The post-pandemic world of work has seen a surge in rising pressures around costs, productivity, ESG expectations, competition for talent and much more. This, unfortunately, has meant that for some organisations, the health and wellbeing of employees has slipped further down the C-suite agenda.
However, recognising that better wellbeing means better performance, last week’s webinar saw a panel of experts come together to discuss practical ways to accurately measure wellbeing and leverage the results to gain both buy-in from the C-suite and a powerful competitive advantage.
The webinar ‘The measures of success – how to prove to your C-suite that wellbeing is pivotal to performance’ was chaired by Jonathan Best, Chief Customer Officer at Goodhape, who was joined by Rebecca Eaton, Group Occupational Health and Wellbeing Lead at Mitie, Paul Hendry, Global Vice President for HSE at Jacobs and Luke Woodward, Health and Wellbeing Senior Programme Manager at Heathrow.
Jonathan opened up by sharing some context on the ‘crisis in employee wellbeing’.
He showed how increases in absence, loss of productivity, a rise in staff turnover and a decline in compliance and liability when it comes to return to work processes are all contributing factors.
Despite a lot of recent investment by employers into wellbeing, research from Mind suggests this has actually ‘peaked and is now in decline’. This could be due to it being hard to evidence returns on investment as it’s difficult to define and measure.
The webinar discussion kicked off with the following questions
- What are the measures of success within your organisation?
- How do you measure wellbeing – what metrics do you use and how do you keep that accurate and consistent?
- Finally, how do you wrap that up in the messaging that you give to senior stakeholders in the business?
Here are some of the key thoughts that emerged from the panel’s discussion.
Measures and metrics
It was agreed across the panel that surveys comprise a big part of wellbeing measures. Engagement surveys, polls and quick sense checks can all provide data into how employees are thinking and feeling.
However, the panel also discussed some of the limitations of surveys:
- Survey fatigue – Rebecca suggested people see them as just ‘another task’ or be unwilling to share details.
- Pressure – there is often pressure to get decent reponse rates
- Accessibility – Luke shared that at Heathrow, not everyone has access to tech devices to take surveys on, which could skew the results. Sometimes a paper and pen approach is needed, or a ‘listening group’ in order to hear from people who might not access a survey that’s solely online.
- Data gaps – Rebecca shared that it’s important to look at gaps in the data too and try to understand why people haven’t completed surveys, is there a barrier or are those the people who are really disengaged?
- Data needs to tell us something – Paul suggested that it’s no good gathering data for data’s sake – we need to know what we are hoping to learn, the data needs to tell us something – targeting surveys around specific issues may help with this.
2. Uptake of provisions
Luke shared that looking at the data showing the uptake of which services are being used by employees is a good way to measure wellbeing. For example, looking at the numbers of colleagues accessing provided GP or mental health services can give an idea of current wellbeing challenges.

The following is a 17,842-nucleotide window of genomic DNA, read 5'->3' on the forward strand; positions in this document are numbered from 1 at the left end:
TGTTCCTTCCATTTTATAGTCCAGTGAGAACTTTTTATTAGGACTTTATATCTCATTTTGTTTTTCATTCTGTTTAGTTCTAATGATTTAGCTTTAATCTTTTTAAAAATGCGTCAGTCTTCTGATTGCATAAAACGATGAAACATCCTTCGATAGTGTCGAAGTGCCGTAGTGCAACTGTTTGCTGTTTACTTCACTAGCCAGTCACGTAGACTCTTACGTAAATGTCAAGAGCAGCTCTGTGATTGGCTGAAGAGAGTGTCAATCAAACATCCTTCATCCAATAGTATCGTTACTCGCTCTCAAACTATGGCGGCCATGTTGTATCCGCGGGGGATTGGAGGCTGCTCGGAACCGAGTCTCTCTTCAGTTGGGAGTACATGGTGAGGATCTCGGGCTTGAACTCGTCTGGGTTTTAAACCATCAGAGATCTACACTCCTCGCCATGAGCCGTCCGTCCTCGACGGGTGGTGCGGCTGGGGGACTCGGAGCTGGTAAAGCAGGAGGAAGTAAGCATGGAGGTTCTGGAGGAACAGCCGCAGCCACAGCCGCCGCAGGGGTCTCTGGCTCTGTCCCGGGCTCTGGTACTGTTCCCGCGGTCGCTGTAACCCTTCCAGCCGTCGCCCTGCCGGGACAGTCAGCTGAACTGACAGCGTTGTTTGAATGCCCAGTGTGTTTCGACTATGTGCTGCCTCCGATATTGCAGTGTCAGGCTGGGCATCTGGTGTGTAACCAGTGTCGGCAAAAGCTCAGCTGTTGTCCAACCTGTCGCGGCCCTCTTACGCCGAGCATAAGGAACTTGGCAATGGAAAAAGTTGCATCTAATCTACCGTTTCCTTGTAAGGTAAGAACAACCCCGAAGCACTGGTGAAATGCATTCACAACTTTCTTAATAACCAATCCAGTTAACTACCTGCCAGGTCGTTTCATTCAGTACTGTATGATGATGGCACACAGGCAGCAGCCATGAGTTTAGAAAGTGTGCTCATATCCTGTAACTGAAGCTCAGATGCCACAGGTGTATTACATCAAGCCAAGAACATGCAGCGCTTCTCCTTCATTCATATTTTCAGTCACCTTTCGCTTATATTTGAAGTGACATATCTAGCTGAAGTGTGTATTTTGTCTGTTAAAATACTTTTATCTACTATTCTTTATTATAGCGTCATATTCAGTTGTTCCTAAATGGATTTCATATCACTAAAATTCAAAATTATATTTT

Looking at attrition rates and data is another metric that can be useful. Rebecca suggested using exit interviews to measure and find out why people leave, is it because they’ve progressed and are moving up (a good leaver) or is it because they don’t feel cared for (a bad leaver). If employees find this a great place to work and would recommend others work there, that’s great for the employee brand, which is both good for staff wellbeing and the business.
Jonathan said that absence is often an ‘underutilised way to measure the health and wellbeing of people at work. The panel were strongly in agreement that absence is a good health and wellbeing indicator, but also agreed that it’s nuanced and hard to articulate the ‘true cost’ and ‘true impact’ as it often ecompasses time and resources as well as money.
However it can give you targets to work towards.
The C suite need more and more convincing
Jonathan suggested that generally it seems the C Suite are needing more and more convincing to invest in wellbeing initiatives, so how do you gain and sustain buy-in?
1. Show the impact
Rebecca found that finding out and appealing to the impact that leaders want to see is important. She said it’s about ‘understanding the different elements of the business and trying to drill down into what wellbeing is going to give and improve.’ Wellbeing has such a reach over the whole business success.
2 . Bring the facts and figures
For the C-suite, those facts and figures are often needed to get the full buy in. It’s important to show the reasons for what you’re asking for, they want to see the potential return on investment.
3. Make it person-centric
Bring the people element into it. The panel were in agreement that what ‘wins the hearts and minds of the C-suite’ are those personal, empathetic, relational stories from individuals.
4. Take a holistic approach
The panel concluded by agreeing that wellbeing is everyone’s responsibility.
Wellbeing is far reaching – health and wellbeing outside of work affects health and wellbeing inside work and vice versa so a holistic perspective is needed.
Ultimately, as Luke put it, ‘happy and healthy people give better service’.